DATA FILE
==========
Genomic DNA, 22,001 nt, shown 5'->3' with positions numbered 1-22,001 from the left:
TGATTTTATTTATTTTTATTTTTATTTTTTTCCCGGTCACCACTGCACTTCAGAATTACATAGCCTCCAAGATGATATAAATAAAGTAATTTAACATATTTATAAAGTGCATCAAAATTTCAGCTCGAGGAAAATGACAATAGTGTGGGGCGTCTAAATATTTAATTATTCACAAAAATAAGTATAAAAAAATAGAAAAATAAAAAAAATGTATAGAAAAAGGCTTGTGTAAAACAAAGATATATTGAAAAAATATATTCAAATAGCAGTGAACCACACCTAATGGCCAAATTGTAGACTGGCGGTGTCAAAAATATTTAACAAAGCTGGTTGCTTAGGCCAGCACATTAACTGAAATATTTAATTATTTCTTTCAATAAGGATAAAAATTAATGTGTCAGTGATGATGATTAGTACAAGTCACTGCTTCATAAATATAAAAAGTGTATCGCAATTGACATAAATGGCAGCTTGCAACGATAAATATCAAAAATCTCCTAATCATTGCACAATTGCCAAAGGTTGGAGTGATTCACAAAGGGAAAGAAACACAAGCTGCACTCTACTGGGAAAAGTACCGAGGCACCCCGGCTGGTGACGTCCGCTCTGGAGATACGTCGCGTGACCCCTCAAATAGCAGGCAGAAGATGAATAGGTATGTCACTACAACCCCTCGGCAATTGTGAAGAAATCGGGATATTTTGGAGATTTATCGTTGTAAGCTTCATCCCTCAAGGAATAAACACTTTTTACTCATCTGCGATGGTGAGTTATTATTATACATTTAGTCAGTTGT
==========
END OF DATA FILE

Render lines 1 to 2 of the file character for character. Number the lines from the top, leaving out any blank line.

Genomic DNA, 22,001 nt, shown 5'->3' with positions numbered 1-22,001 from the left:
TGATTTTATTTATTTTTATTTTTATTTTTTTCCCGGTCACCACTGCACTTCAGAATTACATAGCCTCCAAGATGATATAAATAAAGTAATTTAACATATTTATAAAGTGCATCAAAATTTCAGCTCGAGGAAAATGACAATAGTGTGGGGCGTCTAAATATTTAATTATTCACAAAAATAAGTATAAAAAAATAGAAAAATAAAAAAAATGTATAGAAAAAGGCTTGTGTAAAACAAAGATATATTGAAAAAATATATTCAAATAGCAGTGAACCACACCTAATGGCCAAATTGTAGACTGGCGGTGTCAAAAATATTTAACAAAGCTGGTTGCTTAGGCCAGCACATTAACTGAAATATTTAATTATTTCTTTCAATAAGGATAAAAATTAATGTGTCAGTGATGATGATTAGTACAAGTCACTGCTTCATAAATATAAAAAGTGTATCGCAATTGACATAAATGGCAGCTTGCAACGATAAATATCAAAAATCTCCTAATCATTGCACAATTGCCAAAGGTTGGAGTGATTCACAAAGGGAAAGAAACACAAGCTGCACTCTACTGGGAAAAGTACCGAGGCACCCCGGCTGGTGACGTCCGCTCTGGAGATACGTCGCGTGACCCCTCAAATAGCAGGCAGAAGATGAATAGGTATGTCACTACAACCCCTCGGCAATTGTGAAGAAATCGGGATATTTTGGAGATTTATCGTTGTAAGCTTCATCCCTCAAGGAATAAACACTTTTTACTCATCTGCGATGGTGAGTTATTATTATACATTTAGTCAGTTGT